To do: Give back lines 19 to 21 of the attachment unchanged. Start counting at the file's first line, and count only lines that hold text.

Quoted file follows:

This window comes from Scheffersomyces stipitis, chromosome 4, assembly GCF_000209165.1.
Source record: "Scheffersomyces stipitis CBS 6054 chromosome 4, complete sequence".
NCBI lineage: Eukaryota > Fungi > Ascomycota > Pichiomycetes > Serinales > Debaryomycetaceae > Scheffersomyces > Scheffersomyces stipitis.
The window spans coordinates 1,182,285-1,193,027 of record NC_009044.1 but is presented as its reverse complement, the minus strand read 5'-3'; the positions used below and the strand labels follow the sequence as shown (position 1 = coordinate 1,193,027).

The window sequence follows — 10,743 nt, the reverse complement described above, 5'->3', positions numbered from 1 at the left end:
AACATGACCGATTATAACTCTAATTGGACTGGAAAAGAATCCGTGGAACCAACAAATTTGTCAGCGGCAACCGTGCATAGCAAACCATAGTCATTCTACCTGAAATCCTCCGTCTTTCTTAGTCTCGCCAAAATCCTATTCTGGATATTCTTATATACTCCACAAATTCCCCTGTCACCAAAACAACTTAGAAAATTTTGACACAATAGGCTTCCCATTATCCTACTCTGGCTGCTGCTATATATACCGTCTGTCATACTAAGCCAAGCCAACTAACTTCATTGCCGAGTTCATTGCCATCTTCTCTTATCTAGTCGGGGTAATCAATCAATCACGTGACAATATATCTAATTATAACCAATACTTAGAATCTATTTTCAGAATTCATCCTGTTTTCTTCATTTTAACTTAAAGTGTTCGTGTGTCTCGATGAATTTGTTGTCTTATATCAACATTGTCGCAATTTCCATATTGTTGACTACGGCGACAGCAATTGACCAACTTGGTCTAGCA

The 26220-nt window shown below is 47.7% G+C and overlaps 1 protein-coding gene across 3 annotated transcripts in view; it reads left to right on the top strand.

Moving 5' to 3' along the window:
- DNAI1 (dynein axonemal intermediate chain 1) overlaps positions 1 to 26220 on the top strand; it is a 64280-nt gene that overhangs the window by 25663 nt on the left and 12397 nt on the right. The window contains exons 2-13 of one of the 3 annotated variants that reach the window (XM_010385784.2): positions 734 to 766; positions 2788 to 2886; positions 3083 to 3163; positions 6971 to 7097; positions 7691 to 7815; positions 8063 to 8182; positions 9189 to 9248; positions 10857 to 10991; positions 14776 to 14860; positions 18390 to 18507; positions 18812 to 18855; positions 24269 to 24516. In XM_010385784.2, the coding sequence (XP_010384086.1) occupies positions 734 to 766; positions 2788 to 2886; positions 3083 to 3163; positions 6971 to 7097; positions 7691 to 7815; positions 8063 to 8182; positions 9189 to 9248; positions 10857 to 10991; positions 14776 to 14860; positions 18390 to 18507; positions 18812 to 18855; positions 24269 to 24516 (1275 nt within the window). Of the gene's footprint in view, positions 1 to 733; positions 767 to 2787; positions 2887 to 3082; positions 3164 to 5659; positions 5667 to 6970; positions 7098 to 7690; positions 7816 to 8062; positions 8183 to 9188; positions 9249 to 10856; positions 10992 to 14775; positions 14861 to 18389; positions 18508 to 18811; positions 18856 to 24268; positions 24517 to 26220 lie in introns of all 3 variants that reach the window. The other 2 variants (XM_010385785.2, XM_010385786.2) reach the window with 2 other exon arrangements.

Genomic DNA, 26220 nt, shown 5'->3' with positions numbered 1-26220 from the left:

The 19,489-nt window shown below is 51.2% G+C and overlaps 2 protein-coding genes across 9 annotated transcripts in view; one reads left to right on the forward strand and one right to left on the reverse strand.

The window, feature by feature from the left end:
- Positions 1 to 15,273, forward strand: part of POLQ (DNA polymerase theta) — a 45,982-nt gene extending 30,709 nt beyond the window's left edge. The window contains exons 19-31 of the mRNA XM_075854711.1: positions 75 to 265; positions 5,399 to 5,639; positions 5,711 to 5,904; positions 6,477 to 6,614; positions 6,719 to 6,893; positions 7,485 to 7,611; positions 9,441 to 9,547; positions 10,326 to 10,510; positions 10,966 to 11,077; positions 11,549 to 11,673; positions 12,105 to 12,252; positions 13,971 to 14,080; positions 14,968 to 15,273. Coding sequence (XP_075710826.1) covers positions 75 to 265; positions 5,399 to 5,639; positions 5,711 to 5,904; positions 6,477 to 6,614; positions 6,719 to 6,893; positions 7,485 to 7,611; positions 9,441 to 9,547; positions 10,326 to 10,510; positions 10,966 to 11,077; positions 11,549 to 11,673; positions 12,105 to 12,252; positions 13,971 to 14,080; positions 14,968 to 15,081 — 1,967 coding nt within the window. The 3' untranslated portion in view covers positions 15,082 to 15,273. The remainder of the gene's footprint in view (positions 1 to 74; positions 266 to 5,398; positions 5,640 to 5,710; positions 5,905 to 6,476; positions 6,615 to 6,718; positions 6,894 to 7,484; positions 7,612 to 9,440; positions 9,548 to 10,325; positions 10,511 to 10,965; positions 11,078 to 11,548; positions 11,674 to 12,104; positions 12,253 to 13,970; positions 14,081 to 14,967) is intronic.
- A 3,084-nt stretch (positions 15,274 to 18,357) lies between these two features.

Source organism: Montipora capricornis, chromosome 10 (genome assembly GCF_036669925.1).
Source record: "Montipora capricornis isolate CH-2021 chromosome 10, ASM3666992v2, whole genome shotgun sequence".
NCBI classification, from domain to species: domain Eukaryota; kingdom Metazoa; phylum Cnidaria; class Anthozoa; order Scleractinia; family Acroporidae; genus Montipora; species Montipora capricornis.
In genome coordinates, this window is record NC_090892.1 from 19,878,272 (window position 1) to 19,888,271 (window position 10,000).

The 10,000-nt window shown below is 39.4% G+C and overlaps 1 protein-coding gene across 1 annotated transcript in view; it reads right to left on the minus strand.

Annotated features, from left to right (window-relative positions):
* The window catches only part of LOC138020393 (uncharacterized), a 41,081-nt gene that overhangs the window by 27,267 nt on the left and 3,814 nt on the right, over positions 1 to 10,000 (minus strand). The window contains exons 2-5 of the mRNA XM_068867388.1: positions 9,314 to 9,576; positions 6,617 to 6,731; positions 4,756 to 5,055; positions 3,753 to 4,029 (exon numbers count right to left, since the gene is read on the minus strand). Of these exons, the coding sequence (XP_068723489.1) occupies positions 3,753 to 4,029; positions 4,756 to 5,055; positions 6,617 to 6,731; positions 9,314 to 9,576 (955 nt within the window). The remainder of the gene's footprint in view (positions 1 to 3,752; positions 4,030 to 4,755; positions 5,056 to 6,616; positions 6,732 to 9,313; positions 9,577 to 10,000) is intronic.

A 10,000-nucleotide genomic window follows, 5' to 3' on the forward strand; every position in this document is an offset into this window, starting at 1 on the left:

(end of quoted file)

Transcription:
The 10,000-nt window shown below is 39.4% G+C and overlaps 1 protein-coding gene across 1 annotated transcript in view; it reads right to left on the minus strand.

Annotated features, from left to right (window-relative positions):
* The window catches only part of LOC138020393 (uncharacterized), a 41,081-nt gene that overhangs the window by 27,267 nt on the left and 3,814 nt on the right, over positions 1 to 10,000 (minus strand). The window contains exons 2-5 of the mRNA XM_068867388.1: positions 9,314 to 9,576; positions 6,617 to 6,731; positions 4,756 to 5,055; positions 3,753 to 4,029 (exon numbers count right to left, since the gene is read on the minus strand). Of these exons, the coding sequence (XP_068723489.1) occupies positions 3,753 to 4,029; positions 4,756 to 5,055; positions 6,617 to 6,731; positions 9,314 to 9,576 (955 nt within the window). The remainder of the gene's footprint in view (positions 1 to 3,752; positions 4,030 to 4,755; positions 5,056 to 6,616; positions 6,732 to 9,313; positions 9,577 to 10,000) is intronic.